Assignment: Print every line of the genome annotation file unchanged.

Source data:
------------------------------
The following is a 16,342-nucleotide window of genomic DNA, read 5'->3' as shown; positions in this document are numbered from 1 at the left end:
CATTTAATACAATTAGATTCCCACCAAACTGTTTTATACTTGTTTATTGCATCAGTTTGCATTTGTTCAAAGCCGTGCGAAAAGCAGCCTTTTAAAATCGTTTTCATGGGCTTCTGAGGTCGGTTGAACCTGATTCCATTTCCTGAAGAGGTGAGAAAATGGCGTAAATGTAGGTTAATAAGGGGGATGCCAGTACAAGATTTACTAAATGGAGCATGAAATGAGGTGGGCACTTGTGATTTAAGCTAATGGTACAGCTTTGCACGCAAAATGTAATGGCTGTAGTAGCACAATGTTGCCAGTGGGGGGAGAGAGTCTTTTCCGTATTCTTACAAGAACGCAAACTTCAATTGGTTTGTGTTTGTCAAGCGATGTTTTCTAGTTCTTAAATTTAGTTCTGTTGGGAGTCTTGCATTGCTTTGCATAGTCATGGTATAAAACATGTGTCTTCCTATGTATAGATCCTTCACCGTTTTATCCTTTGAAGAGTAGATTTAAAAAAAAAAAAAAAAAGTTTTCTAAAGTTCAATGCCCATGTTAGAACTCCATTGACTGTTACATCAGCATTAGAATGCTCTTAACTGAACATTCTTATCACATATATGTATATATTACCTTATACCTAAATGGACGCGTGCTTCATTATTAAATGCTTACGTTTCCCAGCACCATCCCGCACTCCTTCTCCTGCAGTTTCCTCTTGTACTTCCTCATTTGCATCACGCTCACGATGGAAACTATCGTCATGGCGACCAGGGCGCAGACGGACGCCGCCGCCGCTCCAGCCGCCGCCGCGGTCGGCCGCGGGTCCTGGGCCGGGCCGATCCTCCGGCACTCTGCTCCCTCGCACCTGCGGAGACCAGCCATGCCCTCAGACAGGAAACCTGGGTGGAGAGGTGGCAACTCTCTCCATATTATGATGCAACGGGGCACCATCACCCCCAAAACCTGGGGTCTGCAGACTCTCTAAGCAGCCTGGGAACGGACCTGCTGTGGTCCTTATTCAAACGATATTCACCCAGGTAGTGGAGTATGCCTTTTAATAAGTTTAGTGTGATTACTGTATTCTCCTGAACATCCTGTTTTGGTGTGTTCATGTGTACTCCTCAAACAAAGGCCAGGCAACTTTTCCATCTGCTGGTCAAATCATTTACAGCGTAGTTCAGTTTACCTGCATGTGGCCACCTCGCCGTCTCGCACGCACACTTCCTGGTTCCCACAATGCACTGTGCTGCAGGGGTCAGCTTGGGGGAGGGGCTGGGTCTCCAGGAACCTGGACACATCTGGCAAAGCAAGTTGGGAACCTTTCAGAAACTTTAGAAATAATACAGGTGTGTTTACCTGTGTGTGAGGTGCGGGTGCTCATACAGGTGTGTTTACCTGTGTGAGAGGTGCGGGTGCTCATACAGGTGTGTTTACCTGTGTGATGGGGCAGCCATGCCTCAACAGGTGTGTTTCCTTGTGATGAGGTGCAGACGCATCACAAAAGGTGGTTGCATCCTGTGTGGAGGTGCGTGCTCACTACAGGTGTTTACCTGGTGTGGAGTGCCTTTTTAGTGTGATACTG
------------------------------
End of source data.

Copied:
The following is a 16,342-nucleotide window of genomic DNA, read 5'->3' as shown; positions in this document are numbered from 1 at the left end:
CATTTAATACAATTAGATTCCCACCAAACTGTTTTATACTTGTTTATTGCATCAGTTTGCATTTGTTCAAAGCCGTGCGAAAAGCAGCCTTTTAAAATCGTTTTCATGGGCTTCTGAGGTCGGTTGAACCTGATTCCATTTCCTGAAGAGGTGAGAAAATGGCGTAAATGTAGGTTAATAAGGGGGATGCCAGTACAAGATTTACTAAATGGAGCATGAAATGAGGTGGGCACTTGTGATTTAAGCTAATGGTACAGCTTTGCACGCAAAATGTAATGGCTGTAGTAGCACAATGTTGCCAGTGGGGGGAGAGAGTCTTTTCCGTATTCTTACAAGAACGCAAACTTCAATTGGTTTGTGTTTGTCAAGCGATGTTTTCTAGTTCTTAAATTTAGTTCTGTTGGGAGTCTTGCATTGCTTTGCATAGTCATGGTATAAAACATGTGTCTTCCTATGTATAGATCCTTCACCGTTTTATCCTTTGAAGAGTAGATTTAAAAAAAAAAAAAAAAAGTTTTCTAAAGTTCAATGCCCATGTTAGAACTCCATTGACTGTTACATCAGCATTAGAATGCTCTTAACTGAACATTCTTATCACATATATGTATATATTACCTTATACCTAAATGGACGCGTGCTTCATTATTAAATGCTTACGTTTCCCAGCACCATCCCGCACTCCTTCTCCTGCAGTTTCCTCTTGTACTTCCTCATTTGCATCACGCTCACGATGGAAACTATCGTCATGGCGACCAGGGCGCAGACGGACGCCGCCGCCGCTCCAGCCGCCGCCGCGGTCGGCCGCGGGTCCTGGGCCGGGCCGATCCTCCGGCACTCTGCTCCCTCGCACCTGCGGAGACCAGCCATGCCCTCAGACAGGAAACCTGGGTGGAGAGGTGGCAACTCTCTCCATATTATGATGCAACGGGGCACCATCACCCCCAAAACCTGGGGTCTGCAGACTCTCTAAGCAGCCTGGGAACGGACCTGCTGTGGTCCTTATTCAAACGATATTCACCCAGGTAGTGGAGTATGCCTTTTAATAAGTTTAGTGTGATTACTGTATTCTCCTGAACATCCTGTTTTGGTGTGTTCATGTGTACTCCTCAAACAAAGGCCAGGCAACTTTTCCATCTGCTGGTCAAATCATTTACAGCGTAGTTCAGTTTACCTGCATGTGGCCACCTCGCCGTCTCGCACGCACACTTCCTGGTTCCCACAATGCACTGTGCTGCAGGGGTCAGCTTGGGGGAGGGGCTGGGTCTCCAGGAACCTGGACACATCTGGCAAAGCAAGTTGGGAACCTTTCAGAAACTTTAGAAATAATACAGGTGTGTTTACCTGTGTGTGAGGTGCGGGTGCTCATACAGGTGTGTTTACCTGTGTGAGAGGTGCGGGTGCTCATACAGGTGTGTTTACCTGTGTGATGGGGCAGCCATGCCTCAACAGGTGTGTTTCCTTGTGATGAGGTGCAGACGCATCACAAAAGGTGGTTGCATCCTGTGTGGAGGTGCGTGCTCACTACAGGTGTTTACCTGGTGTGGAGTGCCTTTTTAGTGTGATACTG